April 15, 2013
It is clear that a person cannot set up two eiruvin
that will allow him to travel outside the precincts of the city in one direction in the morning and in the opposite direction in the afternoon. The Mishnah
(38a) presents a case where Yom Tov
immediately precedes Shabbat
. In such a case, can an eiruv
be set up to allow travel in one direction for Yom Tov
and in the other direction for Shabbat
? Rabbi Eliezer
rules that such arrangements can be made, as Shabbat
and Yom Tov
are separate entities. The hakhamim,
however, believe that they should be considered as having kedushah ahat
– that they share the same element of holiness – and whatever is established at the beginning of the holiday remains in force until after Shabbat
In this case, Rav
rules that the halakhah
follows the opinion of Rabbi Eliezer, as four sages are known to accept that position. Our Gemara
lists the names of the four sages – Rabban Shimon ben Gamliel
, Rabbi Yishmael the son of Rabbi Yohanan ben Beroka
, Rabbi Eliezer son of Rabbi Shimon
and either Rabbi Yosei bar Yehudah or Rabbi Elazar – but does not quote their ruling. The Jerusalem Talmud
quotes their ruling as referring to someone who placed an eiruv
at the beginning of Yom Tov
, which was eaten or destroyed before the onset of Shabbat
. According to these sages, the eiruv
cannot be relied upon for Shabbat
, since the separate kedushah
demands a separate eiruv
This ruling of Rav is followed in the Gemara by a question presented by Rav Hisda.
Did Rav actually say: The halakha is in accordance with the opinion of the four Elders and in accordance with the opinion of Rabbi Eliezer, who said that when Shabbat and a Festival fall out on consecutive days, they constitute two distinct sanctities?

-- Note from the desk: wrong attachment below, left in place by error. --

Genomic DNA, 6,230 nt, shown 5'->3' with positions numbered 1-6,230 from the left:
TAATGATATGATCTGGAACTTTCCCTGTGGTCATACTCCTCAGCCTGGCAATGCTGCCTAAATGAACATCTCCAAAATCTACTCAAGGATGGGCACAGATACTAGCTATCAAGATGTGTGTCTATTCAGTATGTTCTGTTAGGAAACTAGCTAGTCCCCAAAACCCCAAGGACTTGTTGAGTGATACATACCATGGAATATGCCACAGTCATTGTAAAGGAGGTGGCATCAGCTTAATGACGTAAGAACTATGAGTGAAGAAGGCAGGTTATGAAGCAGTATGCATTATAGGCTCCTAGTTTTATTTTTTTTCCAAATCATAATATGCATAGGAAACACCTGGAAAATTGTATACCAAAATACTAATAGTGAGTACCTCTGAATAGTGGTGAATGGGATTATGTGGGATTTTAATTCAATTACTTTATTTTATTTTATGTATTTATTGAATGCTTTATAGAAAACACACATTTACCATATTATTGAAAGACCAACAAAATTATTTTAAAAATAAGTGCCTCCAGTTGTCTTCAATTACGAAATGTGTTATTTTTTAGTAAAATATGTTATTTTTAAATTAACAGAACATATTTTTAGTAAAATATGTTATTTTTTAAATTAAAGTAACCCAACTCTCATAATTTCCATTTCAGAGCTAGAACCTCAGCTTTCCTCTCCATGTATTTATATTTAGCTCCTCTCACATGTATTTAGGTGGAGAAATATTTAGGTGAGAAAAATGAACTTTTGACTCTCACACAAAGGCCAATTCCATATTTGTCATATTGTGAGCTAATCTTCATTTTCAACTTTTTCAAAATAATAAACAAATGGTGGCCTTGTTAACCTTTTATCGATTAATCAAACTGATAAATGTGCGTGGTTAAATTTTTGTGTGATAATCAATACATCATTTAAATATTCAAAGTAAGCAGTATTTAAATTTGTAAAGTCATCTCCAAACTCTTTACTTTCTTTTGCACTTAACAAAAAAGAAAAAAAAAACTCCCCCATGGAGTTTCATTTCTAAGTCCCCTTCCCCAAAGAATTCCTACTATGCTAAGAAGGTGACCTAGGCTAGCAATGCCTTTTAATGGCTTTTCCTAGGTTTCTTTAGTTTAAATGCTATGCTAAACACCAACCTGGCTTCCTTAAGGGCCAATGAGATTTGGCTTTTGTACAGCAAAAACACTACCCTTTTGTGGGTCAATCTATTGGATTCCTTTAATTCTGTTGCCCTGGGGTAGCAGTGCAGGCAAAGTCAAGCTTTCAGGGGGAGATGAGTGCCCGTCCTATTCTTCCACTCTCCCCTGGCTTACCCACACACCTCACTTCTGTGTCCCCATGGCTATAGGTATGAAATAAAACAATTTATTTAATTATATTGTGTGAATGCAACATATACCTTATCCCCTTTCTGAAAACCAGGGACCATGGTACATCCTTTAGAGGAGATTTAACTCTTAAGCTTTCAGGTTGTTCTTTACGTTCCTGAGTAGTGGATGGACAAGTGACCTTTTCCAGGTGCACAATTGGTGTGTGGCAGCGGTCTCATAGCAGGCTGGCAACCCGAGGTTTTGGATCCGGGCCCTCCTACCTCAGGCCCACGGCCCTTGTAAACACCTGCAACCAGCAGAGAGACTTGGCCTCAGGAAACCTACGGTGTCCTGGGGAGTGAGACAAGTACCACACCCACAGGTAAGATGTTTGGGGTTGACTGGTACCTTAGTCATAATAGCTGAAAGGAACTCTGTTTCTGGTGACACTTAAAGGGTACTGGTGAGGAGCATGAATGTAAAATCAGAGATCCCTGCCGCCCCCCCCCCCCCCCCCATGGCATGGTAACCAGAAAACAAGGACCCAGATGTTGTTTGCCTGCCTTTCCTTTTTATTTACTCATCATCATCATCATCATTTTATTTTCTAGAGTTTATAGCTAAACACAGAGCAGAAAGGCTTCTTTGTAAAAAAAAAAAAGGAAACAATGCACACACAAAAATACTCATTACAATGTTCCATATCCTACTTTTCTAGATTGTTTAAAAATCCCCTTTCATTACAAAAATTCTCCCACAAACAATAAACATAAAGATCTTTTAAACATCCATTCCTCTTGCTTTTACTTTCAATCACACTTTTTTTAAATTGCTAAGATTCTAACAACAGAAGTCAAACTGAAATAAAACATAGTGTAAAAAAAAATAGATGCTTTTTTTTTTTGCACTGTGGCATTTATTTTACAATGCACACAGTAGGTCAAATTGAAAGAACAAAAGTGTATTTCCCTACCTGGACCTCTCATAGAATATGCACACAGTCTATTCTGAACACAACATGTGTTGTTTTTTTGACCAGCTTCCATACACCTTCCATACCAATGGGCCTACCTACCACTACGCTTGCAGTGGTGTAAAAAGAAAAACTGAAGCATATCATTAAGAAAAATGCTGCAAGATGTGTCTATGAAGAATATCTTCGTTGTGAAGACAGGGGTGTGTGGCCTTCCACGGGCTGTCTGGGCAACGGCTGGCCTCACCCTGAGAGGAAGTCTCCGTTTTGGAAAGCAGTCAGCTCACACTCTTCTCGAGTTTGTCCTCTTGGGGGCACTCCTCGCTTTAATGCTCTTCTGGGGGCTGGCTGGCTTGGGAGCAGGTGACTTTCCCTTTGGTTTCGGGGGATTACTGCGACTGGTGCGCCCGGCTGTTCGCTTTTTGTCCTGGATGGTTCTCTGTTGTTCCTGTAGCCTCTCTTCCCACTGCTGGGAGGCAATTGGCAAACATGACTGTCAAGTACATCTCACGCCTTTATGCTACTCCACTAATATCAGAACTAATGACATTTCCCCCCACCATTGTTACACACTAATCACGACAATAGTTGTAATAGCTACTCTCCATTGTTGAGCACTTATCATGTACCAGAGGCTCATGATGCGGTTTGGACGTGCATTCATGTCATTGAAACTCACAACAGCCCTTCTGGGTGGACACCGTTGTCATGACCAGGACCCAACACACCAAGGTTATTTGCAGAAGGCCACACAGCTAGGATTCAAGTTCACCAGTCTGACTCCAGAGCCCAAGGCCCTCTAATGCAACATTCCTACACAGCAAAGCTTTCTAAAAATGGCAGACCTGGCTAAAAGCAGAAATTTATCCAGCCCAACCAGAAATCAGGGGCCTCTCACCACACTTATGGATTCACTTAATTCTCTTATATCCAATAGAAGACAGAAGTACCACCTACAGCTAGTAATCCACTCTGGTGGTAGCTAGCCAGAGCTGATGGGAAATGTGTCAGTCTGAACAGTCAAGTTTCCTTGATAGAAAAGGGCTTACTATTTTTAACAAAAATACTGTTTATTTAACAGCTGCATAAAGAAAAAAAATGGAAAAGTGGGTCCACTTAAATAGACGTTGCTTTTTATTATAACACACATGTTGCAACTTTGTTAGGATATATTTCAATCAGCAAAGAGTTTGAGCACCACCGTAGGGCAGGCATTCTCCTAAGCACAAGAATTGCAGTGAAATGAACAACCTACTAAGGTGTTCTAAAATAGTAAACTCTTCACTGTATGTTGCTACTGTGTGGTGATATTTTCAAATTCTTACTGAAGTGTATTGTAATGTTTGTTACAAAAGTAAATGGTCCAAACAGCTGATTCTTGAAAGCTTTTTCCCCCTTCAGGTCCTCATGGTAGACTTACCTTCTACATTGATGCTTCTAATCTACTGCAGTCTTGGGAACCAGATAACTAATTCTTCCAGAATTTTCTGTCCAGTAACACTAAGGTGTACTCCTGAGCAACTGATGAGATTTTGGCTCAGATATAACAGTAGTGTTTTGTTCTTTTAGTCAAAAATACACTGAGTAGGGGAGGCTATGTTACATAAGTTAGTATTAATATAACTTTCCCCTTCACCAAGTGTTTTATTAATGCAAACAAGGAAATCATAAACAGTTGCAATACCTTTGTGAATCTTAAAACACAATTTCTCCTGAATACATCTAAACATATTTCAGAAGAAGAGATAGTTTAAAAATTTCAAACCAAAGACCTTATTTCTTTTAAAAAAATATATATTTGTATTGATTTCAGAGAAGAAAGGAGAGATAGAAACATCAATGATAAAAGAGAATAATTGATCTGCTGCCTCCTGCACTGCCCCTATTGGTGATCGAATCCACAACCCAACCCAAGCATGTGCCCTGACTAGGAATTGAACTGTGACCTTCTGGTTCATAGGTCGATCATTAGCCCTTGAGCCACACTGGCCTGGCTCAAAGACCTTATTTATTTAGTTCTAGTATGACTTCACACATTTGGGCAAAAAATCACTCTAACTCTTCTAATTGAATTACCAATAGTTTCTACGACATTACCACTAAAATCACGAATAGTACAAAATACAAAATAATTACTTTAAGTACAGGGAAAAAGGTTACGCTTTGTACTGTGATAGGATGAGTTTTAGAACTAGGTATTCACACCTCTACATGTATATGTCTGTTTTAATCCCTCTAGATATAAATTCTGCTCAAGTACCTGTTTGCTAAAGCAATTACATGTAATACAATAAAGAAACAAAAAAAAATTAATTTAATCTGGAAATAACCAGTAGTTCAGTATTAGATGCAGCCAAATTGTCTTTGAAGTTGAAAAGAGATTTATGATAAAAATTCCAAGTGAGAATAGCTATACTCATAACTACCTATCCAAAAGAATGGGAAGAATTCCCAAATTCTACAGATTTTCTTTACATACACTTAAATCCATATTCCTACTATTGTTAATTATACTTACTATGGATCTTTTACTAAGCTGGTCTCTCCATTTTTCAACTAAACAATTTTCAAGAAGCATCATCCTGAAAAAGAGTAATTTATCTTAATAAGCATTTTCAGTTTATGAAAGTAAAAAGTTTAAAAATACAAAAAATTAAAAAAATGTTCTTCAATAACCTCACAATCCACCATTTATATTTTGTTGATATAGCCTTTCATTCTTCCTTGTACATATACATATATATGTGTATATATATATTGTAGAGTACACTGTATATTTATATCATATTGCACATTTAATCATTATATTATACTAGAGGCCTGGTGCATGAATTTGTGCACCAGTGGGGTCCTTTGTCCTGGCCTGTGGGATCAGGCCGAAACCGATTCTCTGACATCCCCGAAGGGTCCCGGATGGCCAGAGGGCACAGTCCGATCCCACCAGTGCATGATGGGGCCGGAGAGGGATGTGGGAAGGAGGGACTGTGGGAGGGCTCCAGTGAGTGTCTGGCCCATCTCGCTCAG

Wasn’t it stated that with regard to a case where Shabbat and a Festival occur on consecutive days, Rav said: An egg that was laid on one is prohibited on the other, just as an egg that was laid on a Festival day is prohibited on that same day? This statement indicates that the two days constitute a single sanctity. How, then, can he say here that the halakha is in accordance with the opinion that they are two distinct sanctities?
answers that this ruling is based on a different halakhah
, that all preparations for Shabbat
need to be done on a non-holiday, so that an egg born on Yom Tov
cannot be used on Shabbat
even if they are separate kedushot
, since that would be preparing for Shabbat
on Yom Tov
Rav Hisda's question is introduced with a curious statement – "When Rav Huna passed away, Rav Hisda entered the beit midrash and pointed out a contradiction within Rav's rulings." Rav Tzvi Hirsch Chajes explains that due to a misunderstanding, the relationship between Rav Huna and Rav Hisda was tense, and they did not interact for many years. Therefore Rav Hisda did not enter the Bet Midrash to raise a question on Rav Huna's mentor, Rav, until after Rav Huna had passed on.
This essay is based upon the insights and chidushim of Rabbi Steinsaltz, as published in the English version of the Koren Talmud Bavli with Commentary by Rabbi Adin Steinsaltz, and edited and adapted by Rabbi Shalom Berger. To learn more about the Steinsaltz Daf Yomi initiative, click here.
To dedicate future editions of Steinsaltz Daf Yomi, perhaps in honor of a special occasion or